Turning Gas in Landfill into Electricity

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BRADY TOWNSHIP -- The kind of gas that comes from a landfill is powering parts of Lycoming County.

Methane gas from the landfill is being turned into enough electricity to power 4,000 homes per year.

Truckloads of trash are trucked into the landfill near Montgomery every day. Over time, the garbage from homes decomposes creating methane gas.

That gas is now being harnessed by a new power plant at the landfill in order to create electricity. Local leaders dedicated the PPL Renewable Energy facility that taps the landfill for all that methane.

"Since June 1978 they've been putting garbage in, there's nine million tons behind me," said Steve Tucker, director of Lycoming County Resource Management Services.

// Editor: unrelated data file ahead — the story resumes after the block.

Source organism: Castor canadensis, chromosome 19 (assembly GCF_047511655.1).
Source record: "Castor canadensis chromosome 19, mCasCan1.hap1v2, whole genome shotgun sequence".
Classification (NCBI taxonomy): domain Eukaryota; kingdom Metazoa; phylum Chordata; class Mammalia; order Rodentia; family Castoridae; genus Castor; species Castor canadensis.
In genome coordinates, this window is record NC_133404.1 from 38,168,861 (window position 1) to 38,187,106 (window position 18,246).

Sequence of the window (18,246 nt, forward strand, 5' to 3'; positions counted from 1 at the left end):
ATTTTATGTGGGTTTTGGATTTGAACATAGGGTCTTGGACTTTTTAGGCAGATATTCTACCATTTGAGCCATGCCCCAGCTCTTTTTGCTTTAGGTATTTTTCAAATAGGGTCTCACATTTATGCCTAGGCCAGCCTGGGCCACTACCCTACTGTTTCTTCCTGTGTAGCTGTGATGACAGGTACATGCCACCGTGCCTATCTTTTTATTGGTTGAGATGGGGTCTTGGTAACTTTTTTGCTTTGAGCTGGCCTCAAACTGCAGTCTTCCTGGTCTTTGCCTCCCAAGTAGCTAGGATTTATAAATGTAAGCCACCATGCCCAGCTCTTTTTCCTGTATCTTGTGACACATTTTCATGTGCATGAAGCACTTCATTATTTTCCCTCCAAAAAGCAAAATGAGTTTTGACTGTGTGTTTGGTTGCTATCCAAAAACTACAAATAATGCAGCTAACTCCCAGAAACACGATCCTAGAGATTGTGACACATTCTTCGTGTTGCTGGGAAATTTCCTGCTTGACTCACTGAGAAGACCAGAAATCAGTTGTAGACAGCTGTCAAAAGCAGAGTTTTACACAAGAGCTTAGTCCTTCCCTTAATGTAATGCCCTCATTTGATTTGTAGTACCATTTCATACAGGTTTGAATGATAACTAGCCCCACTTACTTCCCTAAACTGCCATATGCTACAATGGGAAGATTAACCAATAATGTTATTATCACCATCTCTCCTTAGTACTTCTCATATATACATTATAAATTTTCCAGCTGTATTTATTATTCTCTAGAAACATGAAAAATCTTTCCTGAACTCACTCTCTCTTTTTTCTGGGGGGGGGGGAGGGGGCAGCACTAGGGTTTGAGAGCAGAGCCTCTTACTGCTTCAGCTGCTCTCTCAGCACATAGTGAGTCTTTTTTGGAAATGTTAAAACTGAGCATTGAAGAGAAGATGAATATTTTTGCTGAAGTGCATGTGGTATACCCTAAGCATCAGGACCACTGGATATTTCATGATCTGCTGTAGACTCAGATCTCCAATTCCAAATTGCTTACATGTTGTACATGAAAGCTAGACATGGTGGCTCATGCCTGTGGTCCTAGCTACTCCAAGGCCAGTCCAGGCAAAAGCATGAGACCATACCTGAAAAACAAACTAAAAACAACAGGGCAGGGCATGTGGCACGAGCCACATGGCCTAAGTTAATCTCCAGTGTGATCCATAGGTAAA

Tucker oversees the landfill for the county and said about 70 wells were drilled into the decomposing layers of garbage and the gas gets pumped into the plant, then out to the power lines.

"We're looking out in the future now, energy production 40 to 45 years for this facility," he said.

Once PPL turns that methane gas into electricity at the Lycoming County landfill it is pumped to the federal prison near Allenwood. It powers about 85% of the facilities and that money then goes back into the coffers of Lycoming County.

"This green renewable energy, the electricity going into the grid, displacing other electricity that might be provided by other conventional fuel sources," said Rick Klingensmith, president for PPL Global.

The new landfill gas-to-electric plant is expected to generate more than just a few megawatts. Officials said it will provide for more than a million dollars per year for Lycoming County.